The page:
Rumors swirled this morning that the IMF was preparing a monster-sized loan for Italy in case their debt crisis spirals further into chaos, but a closer look reveals this rumor might not have any legs.
Italian news organization La Stampa first reported the IMF is readying a $794 billion loan for Italy if new Prime Minister Mario Monti couldn't implement financial reforms without having to refinance the country's debt. Should his plans fail to stabilize speculation on Italy's debt, Monti would be given access to the IMF loan. It would act as a security blanket, essentially.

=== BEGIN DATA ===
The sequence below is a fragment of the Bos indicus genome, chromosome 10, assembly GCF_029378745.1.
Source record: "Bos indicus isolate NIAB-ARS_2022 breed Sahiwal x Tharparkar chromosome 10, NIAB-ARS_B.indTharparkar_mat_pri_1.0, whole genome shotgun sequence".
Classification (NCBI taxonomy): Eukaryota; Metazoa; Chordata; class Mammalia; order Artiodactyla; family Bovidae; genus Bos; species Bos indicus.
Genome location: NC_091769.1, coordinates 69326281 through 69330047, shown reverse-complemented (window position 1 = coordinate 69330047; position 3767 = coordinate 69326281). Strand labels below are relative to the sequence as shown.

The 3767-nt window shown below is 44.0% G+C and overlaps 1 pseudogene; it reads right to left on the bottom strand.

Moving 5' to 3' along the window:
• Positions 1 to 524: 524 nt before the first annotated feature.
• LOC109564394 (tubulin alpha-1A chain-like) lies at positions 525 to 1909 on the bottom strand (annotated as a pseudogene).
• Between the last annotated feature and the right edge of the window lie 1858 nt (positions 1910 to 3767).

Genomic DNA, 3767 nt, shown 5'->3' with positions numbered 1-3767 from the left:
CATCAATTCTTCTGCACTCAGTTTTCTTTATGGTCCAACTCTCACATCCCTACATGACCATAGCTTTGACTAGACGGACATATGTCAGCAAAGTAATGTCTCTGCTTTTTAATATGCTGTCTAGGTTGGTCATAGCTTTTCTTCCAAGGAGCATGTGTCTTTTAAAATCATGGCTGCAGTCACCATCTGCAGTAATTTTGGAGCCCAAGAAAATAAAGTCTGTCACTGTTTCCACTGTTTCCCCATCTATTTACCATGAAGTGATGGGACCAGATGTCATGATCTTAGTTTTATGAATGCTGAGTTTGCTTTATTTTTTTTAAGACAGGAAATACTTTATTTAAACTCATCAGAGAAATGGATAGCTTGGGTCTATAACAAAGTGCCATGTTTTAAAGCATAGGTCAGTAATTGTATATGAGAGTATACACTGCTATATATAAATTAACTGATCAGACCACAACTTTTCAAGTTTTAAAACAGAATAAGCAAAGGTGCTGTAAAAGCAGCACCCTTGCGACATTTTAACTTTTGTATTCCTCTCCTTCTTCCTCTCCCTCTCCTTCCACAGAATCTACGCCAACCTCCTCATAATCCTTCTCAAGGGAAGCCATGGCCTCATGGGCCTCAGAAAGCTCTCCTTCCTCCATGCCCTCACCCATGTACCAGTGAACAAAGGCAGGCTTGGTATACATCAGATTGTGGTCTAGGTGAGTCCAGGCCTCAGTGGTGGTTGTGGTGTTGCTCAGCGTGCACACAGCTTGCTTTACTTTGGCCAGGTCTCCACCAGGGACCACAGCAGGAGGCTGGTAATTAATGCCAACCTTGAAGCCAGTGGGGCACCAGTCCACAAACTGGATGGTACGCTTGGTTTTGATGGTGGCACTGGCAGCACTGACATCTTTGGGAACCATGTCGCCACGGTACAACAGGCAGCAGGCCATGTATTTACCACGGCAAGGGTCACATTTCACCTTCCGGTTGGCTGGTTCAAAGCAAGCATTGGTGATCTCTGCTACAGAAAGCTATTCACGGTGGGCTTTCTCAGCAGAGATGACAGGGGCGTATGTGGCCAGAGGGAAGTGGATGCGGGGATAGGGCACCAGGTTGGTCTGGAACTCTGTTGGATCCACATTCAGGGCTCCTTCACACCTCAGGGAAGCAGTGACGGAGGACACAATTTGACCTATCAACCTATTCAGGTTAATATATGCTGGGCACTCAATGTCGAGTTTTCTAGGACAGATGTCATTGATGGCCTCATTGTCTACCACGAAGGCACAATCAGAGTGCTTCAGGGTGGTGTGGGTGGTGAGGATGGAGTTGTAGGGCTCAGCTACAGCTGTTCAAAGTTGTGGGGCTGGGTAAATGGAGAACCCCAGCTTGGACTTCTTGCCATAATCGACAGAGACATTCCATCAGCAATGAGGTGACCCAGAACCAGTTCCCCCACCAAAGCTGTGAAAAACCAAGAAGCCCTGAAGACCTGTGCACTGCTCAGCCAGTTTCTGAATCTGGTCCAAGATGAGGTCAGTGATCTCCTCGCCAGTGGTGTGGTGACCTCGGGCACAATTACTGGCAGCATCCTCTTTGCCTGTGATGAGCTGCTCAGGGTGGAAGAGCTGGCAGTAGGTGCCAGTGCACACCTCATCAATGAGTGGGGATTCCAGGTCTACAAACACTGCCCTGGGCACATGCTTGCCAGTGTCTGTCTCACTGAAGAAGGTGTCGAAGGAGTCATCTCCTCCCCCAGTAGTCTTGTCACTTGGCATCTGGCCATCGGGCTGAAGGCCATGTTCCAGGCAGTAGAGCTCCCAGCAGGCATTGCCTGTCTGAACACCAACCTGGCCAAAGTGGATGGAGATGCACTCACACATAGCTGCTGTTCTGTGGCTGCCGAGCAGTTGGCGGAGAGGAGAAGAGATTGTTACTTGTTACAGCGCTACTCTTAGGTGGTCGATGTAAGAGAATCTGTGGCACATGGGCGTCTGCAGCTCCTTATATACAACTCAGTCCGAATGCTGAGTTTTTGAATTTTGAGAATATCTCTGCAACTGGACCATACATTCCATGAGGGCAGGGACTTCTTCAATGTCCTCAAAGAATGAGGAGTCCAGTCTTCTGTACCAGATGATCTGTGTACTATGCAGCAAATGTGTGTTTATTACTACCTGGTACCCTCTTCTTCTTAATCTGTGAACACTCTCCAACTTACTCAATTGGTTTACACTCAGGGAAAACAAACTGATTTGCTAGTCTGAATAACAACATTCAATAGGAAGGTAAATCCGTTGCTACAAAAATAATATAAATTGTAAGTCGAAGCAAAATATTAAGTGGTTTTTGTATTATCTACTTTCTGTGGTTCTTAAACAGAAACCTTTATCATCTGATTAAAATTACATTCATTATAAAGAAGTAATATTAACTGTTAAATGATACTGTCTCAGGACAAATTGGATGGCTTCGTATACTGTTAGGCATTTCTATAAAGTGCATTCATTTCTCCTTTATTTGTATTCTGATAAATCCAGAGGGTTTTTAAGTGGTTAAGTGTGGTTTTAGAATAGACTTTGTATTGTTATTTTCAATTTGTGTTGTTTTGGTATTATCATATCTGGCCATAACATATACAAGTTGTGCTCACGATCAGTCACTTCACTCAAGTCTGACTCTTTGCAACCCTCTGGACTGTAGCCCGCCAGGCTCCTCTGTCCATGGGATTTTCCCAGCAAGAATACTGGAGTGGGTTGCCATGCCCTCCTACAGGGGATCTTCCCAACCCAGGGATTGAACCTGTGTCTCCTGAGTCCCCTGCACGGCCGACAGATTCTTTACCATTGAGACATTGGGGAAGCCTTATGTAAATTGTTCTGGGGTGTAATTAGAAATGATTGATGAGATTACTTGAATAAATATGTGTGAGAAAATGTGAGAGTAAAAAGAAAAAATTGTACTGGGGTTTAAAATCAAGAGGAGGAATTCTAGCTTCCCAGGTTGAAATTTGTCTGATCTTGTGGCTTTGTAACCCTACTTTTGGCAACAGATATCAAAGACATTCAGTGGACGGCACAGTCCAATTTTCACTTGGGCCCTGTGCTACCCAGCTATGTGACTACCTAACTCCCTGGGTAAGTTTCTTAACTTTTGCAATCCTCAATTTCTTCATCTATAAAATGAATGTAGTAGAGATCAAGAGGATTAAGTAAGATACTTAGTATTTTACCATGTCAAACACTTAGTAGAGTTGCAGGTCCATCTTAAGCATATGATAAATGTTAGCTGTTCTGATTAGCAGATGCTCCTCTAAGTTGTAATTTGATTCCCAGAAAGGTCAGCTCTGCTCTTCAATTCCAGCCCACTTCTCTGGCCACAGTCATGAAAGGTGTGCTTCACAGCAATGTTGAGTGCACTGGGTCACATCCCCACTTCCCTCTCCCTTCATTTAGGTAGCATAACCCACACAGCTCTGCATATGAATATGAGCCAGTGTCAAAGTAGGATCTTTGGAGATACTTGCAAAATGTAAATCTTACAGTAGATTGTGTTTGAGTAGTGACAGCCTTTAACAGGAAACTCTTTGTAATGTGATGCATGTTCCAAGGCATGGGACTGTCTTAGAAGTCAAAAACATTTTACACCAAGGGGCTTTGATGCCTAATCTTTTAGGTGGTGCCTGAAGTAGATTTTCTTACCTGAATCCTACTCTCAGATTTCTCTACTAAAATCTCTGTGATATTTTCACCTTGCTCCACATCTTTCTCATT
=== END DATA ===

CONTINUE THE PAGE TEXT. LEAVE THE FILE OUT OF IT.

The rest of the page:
Finance blogger Tyler Durden (a pseudonym), of Zero Hedge, says the IMF doesn't have that kind of money to give out in a loan in the first place. They'd have to ask the U.S. Congress for an expansion of their funding in order for it to pass. Durden explains:
any changes to the IMF, which currently is massively underfunded... have to go through US Congress when it comes to expanding funding capacity. Yup, the most dysfunctional, corrupt and criminal thing in the world - the US House of Representatives, where unless everyone is short Italian CDS, this will never pass. In other words: this rumor is dead in the water.
This article is from the archive of our partner The Wire.
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